When the world was made, every person was given one and only one shadow, but one of the beings who were assigned to be caretakers of the world decided that he would give a gift to his people. Their lands were rich with life and their songs to him were sweet. So he decided that he would give each of them an extra shadow.
“Wait until you are within the borders of the forest before you open the box, else you have failed before you have begun.”
With those words, the schoolmaster turned away and left Naji alone before the borders of the forest.
Naji entered the forest with no other possessions but that box, as the test required. He carried no water, no food, no clothing but what he already wore, no bedroll, nothing to trade or barter with.
But that is what he had chosen. A box.
I glanced at the clean white bandage wrapped around her left hand and a good ways down her wrist.
“It’s going to be all right,” I said. “I’m here to help.”
The steely-eyed woman sitting across from me in the booth gave a single nod. She wasted no time on small talk and launched straight into her first question.
“The Axiom Enchiridion, ever heard of it?”
The thief fell from the tower’s upper window. She had lost her precarious grip on the pitted brick. She remembered that she should roll herself up into a loose ball to protect her head and neck. But by the time she remembered, she had already struck the first branch of the tree in the orchard below. Then she struck another and another. Scratched and thrashed and bounced about, she finally reached the ground, thankful that the soil was soft. She lay there for far too long a moment. The breath had been knocked out of her. And she feared moving for fear she might discover that she could not.
When the alarm went off, the soft music and chirping birds growing louder and louder, Audrey already knew that it was far, far too late.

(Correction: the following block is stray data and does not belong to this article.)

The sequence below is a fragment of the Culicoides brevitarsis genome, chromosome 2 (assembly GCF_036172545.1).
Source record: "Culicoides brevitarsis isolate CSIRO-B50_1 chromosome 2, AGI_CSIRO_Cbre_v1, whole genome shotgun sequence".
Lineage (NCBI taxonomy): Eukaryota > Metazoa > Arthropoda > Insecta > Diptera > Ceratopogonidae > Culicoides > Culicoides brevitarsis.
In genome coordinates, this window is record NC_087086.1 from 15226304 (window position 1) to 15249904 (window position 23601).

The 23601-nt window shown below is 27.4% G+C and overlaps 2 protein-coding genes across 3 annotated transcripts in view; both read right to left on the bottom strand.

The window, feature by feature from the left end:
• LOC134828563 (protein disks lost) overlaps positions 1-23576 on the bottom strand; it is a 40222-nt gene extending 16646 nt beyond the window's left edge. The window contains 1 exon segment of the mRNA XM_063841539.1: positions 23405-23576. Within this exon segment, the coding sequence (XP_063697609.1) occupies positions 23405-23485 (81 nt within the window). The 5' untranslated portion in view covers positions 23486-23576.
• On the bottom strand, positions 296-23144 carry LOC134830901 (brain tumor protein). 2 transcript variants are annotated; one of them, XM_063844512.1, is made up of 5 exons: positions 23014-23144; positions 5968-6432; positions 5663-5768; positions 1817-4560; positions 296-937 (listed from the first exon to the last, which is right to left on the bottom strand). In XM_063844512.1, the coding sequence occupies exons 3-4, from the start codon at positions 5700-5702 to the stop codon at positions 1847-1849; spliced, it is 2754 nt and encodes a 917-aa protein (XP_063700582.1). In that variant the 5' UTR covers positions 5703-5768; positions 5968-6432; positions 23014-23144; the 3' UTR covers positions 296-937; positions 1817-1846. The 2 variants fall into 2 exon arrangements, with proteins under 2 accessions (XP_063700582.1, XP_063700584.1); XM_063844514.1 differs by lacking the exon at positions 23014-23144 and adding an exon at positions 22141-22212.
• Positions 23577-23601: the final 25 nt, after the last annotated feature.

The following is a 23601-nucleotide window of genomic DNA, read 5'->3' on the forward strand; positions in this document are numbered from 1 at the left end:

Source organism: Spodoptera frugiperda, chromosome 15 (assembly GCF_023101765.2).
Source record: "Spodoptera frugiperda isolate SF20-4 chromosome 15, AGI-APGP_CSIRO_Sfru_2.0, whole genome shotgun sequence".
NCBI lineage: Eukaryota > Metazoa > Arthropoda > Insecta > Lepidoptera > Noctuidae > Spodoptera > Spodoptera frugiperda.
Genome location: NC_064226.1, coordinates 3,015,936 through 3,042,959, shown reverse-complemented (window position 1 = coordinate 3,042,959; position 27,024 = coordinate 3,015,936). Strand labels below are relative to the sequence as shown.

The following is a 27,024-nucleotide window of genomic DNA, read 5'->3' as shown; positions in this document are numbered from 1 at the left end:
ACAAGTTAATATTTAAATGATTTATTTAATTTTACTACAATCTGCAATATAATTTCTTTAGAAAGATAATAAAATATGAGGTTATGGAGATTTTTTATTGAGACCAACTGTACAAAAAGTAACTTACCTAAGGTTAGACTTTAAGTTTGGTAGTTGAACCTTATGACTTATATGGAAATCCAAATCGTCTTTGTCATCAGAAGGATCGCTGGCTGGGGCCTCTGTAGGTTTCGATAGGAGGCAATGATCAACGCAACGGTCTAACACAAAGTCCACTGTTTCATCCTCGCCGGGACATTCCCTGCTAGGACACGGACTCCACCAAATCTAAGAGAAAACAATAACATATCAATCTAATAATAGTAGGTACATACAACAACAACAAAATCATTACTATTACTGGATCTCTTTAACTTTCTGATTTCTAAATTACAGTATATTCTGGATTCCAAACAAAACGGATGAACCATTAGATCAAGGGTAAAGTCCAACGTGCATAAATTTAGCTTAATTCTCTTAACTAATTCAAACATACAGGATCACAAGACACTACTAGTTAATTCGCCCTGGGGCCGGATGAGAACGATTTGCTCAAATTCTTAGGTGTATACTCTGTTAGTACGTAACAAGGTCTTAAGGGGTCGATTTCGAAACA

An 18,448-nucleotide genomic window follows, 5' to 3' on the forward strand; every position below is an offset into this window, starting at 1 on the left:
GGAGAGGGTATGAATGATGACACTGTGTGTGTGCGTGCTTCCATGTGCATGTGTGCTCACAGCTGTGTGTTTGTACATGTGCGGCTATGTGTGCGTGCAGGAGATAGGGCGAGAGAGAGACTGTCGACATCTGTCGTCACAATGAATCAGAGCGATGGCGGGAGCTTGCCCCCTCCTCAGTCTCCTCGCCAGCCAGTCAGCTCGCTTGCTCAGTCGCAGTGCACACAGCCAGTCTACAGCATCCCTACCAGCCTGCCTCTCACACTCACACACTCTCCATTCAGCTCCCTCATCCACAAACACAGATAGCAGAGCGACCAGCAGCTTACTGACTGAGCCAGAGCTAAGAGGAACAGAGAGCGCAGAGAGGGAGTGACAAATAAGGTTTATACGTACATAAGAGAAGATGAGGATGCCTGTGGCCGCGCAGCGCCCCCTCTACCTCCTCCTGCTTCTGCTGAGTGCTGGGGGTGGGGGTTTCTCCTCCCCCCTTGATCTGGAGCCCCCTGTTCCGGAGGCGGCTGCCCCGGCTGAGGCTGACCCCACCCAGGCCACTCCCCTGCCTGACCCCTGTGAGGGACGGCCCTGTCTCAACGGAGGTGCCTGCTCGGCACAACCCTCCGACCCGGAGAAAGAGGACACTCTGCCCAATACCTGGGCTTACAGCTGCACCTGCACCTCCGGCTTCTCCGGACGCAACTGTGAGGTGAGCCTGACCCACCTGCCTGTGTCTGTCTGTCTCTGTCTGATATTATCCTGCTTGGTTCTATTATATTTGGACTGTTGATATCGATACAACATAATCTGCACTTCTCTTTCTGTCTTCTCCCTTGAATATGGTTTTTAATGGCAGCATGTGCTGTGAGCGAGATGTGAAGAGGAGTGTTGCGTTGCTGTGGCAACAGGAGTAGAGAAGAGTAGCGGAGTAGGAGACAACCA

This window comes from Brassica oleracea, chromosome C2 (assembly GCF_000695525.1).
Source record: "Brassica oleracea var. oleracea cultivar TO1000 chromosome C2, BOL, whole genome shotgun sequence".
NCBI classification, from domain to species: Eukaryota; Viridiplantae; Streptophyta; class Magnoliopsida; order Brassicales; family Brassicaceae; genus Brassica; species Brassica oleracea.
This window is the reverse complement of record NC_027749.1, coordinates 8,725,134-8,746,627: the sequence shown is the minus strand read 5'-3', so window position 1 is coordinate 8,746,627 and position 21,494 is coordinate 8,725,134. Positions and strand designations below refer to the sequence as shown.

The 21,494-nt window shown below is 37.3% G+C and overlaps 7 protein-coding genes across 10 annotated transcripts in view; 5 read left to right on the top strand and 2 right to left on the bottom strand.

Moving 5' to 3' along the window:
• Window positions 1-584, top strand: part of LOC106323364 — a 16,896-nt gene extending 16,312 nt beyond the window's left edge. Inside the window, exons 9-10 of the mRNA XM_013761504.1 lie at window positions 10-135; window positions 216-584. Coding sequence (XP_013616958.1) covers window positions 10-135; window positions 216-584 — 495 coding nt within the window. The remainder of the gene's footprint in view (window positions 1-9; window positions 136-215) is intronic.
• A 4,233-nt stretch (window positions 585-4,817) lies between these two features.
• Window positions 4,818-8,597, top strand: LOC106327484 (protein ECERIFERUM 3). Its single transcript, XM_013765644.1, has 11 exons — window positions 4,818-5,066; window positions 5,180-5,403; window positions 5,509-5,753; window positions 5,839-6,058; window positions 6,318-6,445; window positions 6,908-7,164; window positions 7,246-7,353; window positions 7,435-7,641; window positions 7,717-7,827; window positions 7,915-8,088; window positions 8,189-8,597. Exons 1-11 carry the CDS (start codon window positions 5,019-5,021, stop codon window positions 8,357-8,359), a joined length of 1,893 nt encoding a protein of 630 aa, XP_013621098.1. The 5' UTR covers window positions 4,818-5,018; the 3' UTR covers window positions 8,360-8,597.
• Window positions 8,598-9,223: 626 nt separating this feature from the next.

When the young woman appeared, garbed in robes of green and a wide belt of scarlet, the two treasure-seekers understood at once that she was the temple guardian. And they did not hesitate to approach her.
“Greetings, travelers,” the temple guardian said. “Give me your names.”
The two treasure-seekers gave her their names freely.
She did not return their offer of names, nor did she return their smiles.
“Turn back, travelers,” the temple guardian said, her voice calm and measured. “Go no further than the spot where I now stand.”
The starry-eyed youth named Carson cast his gaze at the full moon. His father had just cursed it, or rather, he had cursed those who dwelt upon it.
“A storm is coming,” his father said, gazing up at the low and looming clouds. “A storm with high winds.”
Yet another storm, the fourth one in as many days.
“Soon it will storm day and night,” his father said. And then he raised a fist to the full bright moon and shook it.
The Contest Chevelure was a time-honored competition held in a modest town in the middle of a modest country. It was a contest to see who could have the most extravagant and beautiful head of hair. Only, there was one notable detail. None of the people in the town had any hair on their heads.
“Why does there have to be winter?”
The asker was my little niece, all bundled up in black-and-silver fleece blankets. Her favorite colors. She didn’t ask the question just out of curiosity. She was frowning slightly. Winter had swallowed up her favorite season, autumn. (The season to which her only objection was, “why does there have to be so much orange?”).
I smiled. “Do you want the scientific explanation or the non-scientific explanation?”
This week’s story will be posted soon. This is the anniversary post for Storyfeather’s fifth year!
The Year of S.T.E.A.M. is done! That was the theme for Storyfeather Year Five. Science. Technology. Engineering. Arts. Mathematics. Year Five’s stories aimed to center around one of the aforementioned elements. It was quite the challenge.
Also a challenge, keeping the bar for the artwork as high as I could manage after the visual upgrade the site received in Year Four.
Thank you to everyone who read even a single story. And if you liked or commented, thank you again. Thank you for your time and interest, and for being a part of Storyfeather, especially Year Five.
A lot happened in the fifth year stories. A cast and crew of middle school students put on an original play about cosmic heroes and deadly aliens. A malfunctioning beauty product gave whole new meaning to the term “vanishing cream.” An explorer got lost in a spatiotemporal anomaly that was once the treasure vault of an alien pirate. And a woman started turning into a cartoon…
I’ve written over 250 stories now. And I’ve produced 52 podcast episodes (one for each story from Year One). Year Five was a (sometimes delirious) struggle, but well worth it. Storytelling is still my true love, still my destiny, still my path.
Year Six is on the horizon. Here’s to seeing what stories will brew. I hope you’ll come along.
I have stories to tell you.